This review ran a while back on the now defunct Bridge Magazine website.

“Rock’n’roll is a spontaneous explosion of personality and it is an attitude,” Chicago-based music critic Jim DeRogatis tells us towards the end of Milk It, his collection of columns from the ‘90s. After making this sweeping statement, DeRogatis goes on to insist that Josephine Baker and the Farrelly brothers be inducted into the Rock and Roll Hall of Fame. He also provides a lengthy analysis of Beethoven’s confrontational Grosse Fugue.

Ha ha. No, of course he doesn’t. The definition which he provides isn’t meant to be taken seriously; like most aesthetic pronouncements, it’s simply an effort to present the taste of his own demographic as universal. What DeRogatis really means when he says “rock n’roll,” as it turns out, is music sold mainly to college-educated white twentysomethings. Today’s marketing executives call such music “alternative,” and it is with the birth of alternative music as a successful programming format that DeRogatis’ book is primarily concerned.

Now don’t get me wrong — I like Nirvana as much as the next pale-faced Oberlin grad. And, to be fair, DeRogatis is an intelligent enough writer. The clichés are kept to a minimum, and the attempts at humor are usually pretty funny in an efficient, no-nonsense kind of way, as when he suggests that “Even those who enjoyed Woodstock ’94 would have been within their rights to storm the stage, hog-tie David Crosby, and drop his bloated carcass right on top of co-promoter Michael Lang.” Nor is DeRogatis crippled by undue reverence, either for old sacred cows like the Grateful Dead, or for newer ones like Alex Chilton.

None of which can save Milk It from terminal predictability. As you read through its pages, you learn that Kurt Cobain was very talented and his death was sad; R.E.M. started to really suck during the ‘90s, etc. etc. etc. If you care about the genre, you know this stuff already; if you don’t — well, you’re probably not reading the book, are you? Even DeRogatis’ efforts to demonstrate eclecticism seem overdetermined: when he chooses to champion a hip hop group, for instance, it’s Arrested Development, a decent band whose up-with-people attitude and just-funky-enough grooves have made them the darling of white rock critics who don’t quite get de la Soul. When he chastises the U.S. for failing to appreciate non-native music, he’s not touting Scandinavian black metal or the phenomenal ‘90s Japanese rock scene — no, he’s unhappy because Americans just aren’t buying quite enough Brit pop. And when he does profile some surprising acts, he lumps them together in a section entitled “Freaks and Geeks,” just so we know that he knows that Aphex Twin and the Melvins aren’t, er, mainstream. In any case, none of these outré musicians receive as much space as the decidedly unfreaky U2, nor as much as Courtney Love, with whom DeRogatis, like the fashion magazines, is unaccountably obsessed.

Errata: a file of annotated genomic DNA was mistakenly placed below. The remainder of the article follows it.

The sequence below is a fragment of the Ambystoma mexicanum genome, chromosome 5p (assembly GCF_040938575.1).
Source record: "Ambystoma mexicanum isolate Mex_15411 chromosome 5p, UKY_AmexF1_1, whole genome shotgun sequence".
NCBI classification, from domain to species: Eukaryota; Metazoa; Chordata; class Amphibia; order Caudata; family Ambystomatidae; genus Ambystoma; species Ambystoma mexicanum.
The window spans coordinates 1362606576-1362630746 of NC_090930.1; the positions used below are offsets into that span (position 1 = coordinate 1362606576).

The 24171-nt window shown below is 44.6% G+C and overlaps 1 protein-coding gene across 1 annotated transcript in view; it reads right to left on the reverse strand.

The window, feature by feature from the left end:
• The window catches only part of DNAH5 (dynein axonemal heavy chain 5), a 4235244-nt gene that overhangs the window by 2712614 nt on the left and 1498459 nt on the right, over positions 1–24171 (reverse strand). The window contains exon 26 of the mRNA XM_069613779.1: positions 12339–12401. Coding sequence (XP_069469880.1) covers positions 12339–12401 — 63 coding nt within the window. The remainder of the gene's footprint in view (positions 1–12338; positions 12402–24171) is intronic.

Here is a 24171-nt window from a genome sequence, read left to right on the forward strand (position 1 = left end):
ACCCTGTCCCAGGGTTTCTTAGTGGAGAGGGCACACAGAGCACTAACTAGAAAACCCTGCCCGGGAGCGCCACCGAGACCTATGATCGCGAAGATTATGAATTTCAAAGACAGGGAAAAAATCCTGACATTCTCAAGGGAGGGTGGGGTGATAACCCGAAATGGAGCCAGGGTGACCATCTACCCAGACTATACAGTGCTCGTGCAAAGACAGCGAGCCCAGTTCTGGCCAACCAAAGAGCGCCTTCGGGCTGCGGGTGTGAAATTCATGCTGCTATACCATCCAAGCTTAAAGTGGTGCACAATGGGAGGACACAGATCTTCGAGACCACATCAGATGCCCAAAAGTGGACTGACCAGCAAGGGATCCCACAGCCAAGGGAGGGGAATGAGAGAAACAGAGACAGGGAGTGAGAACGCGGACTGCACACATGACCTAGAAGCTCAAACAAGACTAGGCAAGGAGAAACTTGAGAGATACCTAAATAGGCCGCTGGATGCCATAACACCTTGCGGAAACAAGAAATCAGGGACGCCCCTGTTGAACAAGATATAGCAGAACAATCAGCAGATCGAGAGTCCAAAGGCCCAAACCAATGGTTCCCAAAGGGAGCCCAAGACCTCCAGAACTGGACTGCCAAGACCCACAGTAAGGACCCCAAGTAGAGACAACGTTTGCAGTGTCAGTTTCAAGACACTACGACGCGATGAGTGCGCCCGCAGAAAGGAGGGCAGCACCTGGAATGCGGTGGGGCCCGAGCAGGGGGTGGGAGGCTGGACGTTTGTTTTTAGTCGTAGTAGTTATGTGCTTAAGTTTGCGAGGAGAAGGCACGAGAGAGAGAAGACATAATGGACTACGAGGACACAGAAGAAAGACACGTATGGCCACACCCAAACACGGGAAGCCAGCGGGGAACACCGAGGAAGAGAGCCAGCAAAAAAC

On several occasions, DeRogatis states that nostalgia is the biggest enemy of rock ‘n’ roll today. Nostalgia is certainly a force for evil: witness DeRogatis’ own misty-eyed hope that September 11 will do for the music of Generation Y what Vietnam did for the music of the baby-boomers, man. Bad as nostalgia is, though, it’s only a symptom of a larger problem: the tendency to view music as a lifestyle accessory rather than as an art form. The middle-aged suburbanite paying a hundred bucks to see Mick Jagger is just not that far removed from the trend-happy rock critic who can’t say “Smashing Pumpkins” without adding “one of the most successful rock bands Chicago has ever produced.” At least the Jagger fan knows he wants to keep listening to “Jumpin’ Jack Flash” till his brains fall out of his flaccid peter, or vice versa. DeRogatis, on the other hand, has to constantly be on the lookout for that spanking new sound that’s the same as the old sound. The Foo Fighters, Liz Phair, Yo La Tengo; they’re rebellious, they’re catchy, and, by God, they were newsworthy once. So it goes, over and over again, till you feel like you’ve read the same fairly entertaining review about a hundred times. The ‘90s can’t have been this dull, and, indeed, they weren’t — unless, of course, you spent them, like our author, staring into the navel of Jim DeRogatis.